Organic gardener growing food and flowers, lovin' pollinators and birds.

Daylily primer: What you need to know to start growing

'Falling for Pink' is a modern daylily cultivar that features pink, ruffled petals. 

With bright vibrant hues, patterned and ruffled petals, the hybridized daylilies have come a long way from its ancestors: Hemerocallis flava—the yellow lemon lily, and Hemerocallis fulva, the orange daylily.

The bright orange flowers only bloomed for a day, but they signaled the beginning of summer in my grandfather's garden.

When we moved away from the city, we took a clump of his orange daylilies, which I loved for their bright, intense color. I didn't realize they were also known as "ditch lilies," and were fairly common — a plant native to Asia that grows along roadsides in the Northeast U.S. because of its adaptability to a range of inhospitable conditions and soils. 

I would learn that years later. But I still transplanted a clump of the same Hemerocallis fulva in to my first garden, making it the original daylily in what would eventually become an addicting collection. 

Orange daylily (Hemerocallis fulva) with rose campion in the garden. 

Showy and reliable summer blooms

I am a fan of daylilies for many reasons. I find them easy-to-grow, colorful, and are able to survive harsh conditions, such as under black walnut trees, which can affect plants with its juglone. (More to come on other plants that grow well under black walnut trees soon!)

As I expanded my front yard garden, I was drawn to the daylilies in bloom at the garden center each summer, and would often come home from sales with a brightly colored variety. Over time, I started finding more varieties online, even purchasing through individuals on Facebook to add to my expanding collection. 

The daylilies are in bloom now in my front and back garden, and each morning I go outside to document the showy flowers that only open for a day. (Sometimes a few varieties remain open longer, but on average it's a day of beauty). The plants form many flowers buds, so the floral display stretches out over days.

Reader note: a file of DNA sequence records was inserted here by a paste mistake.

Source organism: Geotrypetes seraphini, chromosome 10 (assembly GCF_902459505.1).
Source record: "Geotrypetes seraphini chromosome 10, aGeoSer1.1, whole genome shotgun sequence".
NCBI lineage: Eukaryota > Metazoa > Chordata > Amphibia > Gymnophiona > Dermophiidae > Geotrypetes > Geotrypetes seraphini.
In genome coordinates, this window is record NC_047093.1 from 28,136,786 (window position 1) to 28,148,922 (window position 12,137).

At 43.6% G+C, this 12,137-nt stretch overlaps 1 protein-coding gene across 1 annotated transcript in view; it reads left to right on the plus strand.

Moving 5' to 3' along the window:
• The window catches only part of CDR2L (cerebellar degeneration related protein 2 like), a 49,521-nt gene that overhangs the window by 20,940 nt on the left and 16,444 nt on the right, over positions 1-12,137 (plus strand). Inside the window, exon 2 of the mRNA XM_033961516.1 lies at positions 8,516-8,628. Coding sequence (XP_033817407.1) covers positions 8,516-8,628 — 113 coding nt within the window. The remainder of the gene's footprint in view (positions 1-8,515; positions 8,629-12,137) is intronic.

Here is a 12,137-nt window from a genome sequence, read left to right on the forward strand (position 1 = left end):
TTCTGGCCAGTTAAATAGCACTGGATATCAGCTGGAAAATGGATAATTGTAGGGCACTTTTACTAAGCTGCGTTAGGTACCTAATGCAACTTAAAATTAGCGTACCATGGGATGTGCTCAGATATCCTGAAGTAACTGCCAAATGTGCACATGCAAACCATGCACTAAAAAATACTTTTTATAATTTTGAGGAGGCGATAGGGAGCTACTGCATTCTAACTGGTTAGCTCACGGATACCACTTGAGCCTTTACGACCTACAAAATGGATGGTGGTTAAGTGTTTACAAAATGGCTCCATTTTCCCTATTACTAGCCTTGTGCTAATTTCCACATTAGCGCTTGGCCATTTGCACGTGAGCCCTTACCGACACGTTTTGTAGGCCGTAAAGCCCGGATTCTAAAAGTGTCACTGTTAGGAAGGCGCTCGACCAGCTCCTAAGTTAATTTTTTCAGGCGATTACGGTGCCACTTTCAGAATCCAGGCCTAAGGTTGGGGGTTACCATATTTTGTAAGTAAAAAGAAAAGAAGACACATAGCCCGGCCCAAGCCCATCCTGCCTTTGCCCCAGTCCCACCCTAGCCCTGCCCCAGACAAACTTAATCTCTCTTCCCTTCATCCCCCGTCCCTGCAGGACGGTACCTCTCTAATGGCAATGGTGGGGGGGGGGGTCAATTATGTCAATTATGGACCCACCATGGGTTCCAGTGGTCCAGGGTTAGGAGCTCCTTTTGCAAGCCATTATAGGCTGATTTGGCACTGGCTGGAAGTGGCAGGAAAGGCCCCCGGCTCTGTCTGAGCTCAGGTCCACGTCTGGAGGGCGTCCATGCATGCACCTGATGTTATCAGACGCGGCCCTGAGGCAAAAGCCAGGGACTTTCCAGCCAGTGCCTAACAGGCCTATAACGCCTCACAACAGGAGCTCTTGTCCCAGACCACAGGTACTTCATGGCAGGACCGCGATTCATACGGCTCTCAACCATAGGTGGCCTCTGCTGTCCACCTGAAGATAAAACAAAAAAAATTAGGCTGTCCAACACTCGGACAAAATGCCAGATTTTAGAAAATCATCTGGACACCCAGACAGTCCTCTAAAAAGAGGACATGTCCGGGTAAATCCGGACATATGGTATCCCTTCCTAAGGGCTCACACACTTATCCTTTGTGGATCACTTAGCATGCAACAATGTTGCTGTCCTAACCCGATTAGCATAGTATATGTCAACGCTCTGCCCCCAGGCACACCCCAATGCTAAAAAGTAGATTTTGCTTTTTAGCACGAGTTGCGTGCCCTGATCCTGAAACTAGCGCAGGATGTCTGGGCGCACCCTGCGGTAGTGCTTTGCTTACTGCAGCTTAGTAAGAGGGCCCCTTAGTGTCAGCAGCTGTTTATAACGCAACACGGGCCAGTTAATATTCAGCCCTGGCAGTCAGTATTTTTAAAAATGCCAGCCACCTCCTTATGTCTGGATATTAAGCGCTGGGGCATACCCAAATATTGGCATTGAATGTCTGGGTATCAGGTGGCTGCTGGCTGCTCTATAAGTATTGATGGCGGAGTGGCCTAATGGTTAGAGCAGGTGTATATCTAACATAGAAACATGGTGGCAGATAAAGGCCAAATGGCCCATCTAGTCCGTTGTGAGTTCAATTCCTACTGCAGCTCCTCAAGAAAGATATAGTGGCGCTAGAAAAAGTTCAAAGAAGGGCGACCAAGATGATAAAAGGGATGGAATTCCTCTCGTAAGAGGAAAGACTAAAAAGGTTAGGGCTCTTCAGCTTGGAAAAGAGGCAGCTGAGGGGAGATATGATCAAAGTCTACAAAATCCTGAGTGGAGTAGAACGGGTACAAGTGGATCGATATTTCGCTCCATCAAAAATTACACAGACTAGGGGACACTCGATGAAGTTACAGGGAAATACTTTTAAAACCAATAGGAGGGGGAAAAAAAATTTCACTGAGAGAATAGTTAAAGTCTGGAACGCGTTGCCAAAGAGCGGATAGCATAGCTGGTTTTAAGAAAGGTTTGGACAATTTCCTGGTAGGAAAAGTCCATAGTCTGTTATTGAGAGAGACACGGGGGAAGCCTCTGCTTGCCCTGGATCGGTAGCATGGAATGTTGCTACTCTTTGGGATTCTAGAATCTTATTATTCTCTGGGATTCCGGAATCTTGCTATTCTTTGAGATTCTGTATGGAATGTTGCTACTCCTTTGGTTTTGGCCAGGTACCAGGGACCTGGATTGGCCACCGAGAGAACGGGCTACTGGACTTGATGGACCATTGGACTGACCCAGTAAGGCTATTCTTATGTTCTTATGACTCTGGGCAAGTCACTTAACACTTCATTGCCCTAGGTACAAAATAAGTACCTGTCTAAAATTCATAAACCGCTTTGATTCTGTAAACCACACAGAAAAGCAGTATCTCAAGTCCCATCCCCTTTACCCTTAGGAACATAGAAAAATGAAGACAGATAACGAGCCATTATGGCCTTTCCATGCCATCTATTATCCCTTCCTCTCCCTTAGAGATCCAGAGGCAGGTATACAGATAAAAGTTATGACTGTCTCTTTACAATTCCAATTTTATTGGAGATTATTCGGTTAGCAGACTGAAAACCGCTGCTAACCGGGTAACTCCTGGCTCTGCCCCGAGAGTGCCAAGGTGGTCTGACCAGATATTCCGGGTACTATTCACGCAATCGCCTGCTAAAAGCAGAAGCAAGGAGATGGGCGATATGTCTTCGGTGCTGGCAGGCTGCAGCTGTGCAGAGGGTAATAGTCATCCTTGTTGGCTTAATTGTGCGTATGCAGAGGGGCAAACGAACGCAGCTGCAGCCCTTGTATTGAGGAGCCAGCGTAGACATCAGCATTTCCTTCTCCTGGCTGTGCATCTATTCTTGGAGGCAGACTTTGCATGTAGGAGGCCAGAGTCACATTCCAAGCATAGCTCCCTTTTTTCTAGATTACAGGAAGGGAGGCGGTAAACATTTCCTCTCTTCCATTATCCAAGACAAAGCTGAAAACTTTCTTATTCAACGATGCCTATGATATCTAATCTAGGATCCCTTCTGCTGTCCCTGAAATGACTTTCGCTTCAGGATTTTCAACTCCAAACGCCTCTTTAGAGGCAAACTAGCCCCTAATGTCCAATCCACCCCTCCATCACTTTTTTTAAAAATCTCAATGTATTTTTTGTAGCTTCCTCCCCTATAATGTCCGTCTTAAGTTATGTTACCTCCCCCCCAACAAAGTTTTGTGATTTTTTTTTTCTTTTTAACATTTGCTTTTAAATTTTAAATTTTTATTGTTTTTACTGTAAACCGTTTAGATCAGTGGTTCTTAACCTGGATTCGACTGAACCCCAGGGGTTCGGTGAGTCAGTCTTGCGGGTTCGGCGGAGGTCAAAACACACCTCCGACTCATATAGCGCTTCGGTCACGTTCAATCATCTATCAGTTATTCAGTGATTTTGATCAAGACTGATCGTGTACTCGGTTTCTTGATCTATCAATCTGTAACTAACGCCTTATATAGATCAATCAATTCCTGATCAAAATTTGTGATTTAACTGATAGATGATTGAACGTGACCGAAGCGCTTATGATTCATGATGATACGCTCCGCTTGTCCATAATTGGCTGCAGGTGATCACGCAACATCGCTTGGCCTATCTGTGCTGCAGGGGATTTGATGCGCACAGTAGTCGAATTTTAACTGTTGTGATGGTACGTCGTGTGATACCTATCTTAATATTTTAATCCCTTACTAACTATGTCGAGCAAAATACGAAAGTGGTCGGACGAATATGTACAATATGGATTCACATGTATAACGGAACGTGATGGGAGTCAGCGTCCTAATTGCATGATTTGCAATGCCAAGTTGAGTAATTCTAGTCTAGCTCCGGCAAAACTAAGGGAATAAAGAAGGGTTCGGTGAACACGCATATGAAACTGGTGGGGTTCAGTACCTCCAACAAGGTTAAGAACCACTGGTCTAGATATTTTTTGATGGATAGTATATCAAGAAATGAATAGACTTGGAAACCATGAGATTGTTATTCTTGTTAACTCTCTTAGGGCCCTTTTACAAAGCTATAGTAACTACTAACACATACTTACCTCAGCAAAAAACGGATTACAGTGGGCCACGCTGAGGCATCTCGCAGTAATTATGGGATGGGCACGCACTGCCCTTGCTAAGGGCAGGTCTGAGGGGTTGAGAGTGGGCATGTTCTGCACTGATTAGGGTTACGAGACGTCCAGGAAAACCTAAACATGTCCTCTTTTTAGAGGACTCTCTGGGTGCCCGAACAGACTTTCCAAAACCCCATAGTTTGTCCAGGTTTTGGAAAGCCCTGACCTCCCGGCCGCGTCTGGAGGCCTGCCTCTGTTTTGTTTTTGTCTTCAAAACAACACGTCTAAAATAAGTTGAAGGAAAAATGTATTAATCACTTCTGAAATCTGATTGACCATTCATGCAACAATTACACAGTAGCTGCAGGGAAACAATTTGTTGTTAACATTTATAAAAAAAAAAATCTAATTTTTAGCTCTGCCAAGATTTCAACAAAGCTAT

If you time it right, you can grow varieties that bloom early-, mid- and late-season, therefore extending the show for almost a month here in Connecticut. They are interplanted with native and non-native plants along with ornamentals and edibles, in my front and back garden. They are one of the reasons my summer garden is so colorful in July.

And oh - the blooms! If I had know as a child the many varieties of daylilies that exist in a kaleidoscope  of colors and petals, I would have been even more head over heels for this plant. 

Six categories of daylilies

'Demetrius' daylily is an example of a '"single" daylily.

Single - The standard: three petals, three sepals, six stamens and one pistil. 

Spider - the flower petals are long and thin on this variety and sometimes curl under. It is a fun variety to sprinkle throughout your daylily bed.

'Worthy One' is an example of a "double" daylily.

Double - as the name implies, this blossom contains multiple petals in the center of the daylily blossom. (I have not seen insects visit this type of daylily - there is just no room for them to fit!) 

Polymerous - Daylilies that have extra petals and stamens. Here are some examples.

Unusual Form - Daylilies that do not fit in the "Spider" category. Here are some examples.

Sculpted - This is the category where ruffled petals, raised texture in petals, etc., is bred in. (If you'd like to learn more on this, the American Daylily Society has a presentation on "Shapes of Distinction" that goes into great detail.)

In addition, sometimes daylilies will be listed as rebloomers, which means you will get repeat flowering later in the growing season.

Growing tips

  • Daylilies are perennials, meaning they will return the next year as long as their growing conditions are met. In the U.S., they grow in USDA Zones 3 through 9.

  • Daylilies grow best in full sun, but will grow in areas with partial sun/shade if need be. More sun will yield larger, healthier clumps of plants. (My daylilies that get part sun/shade are usually smaller in size.)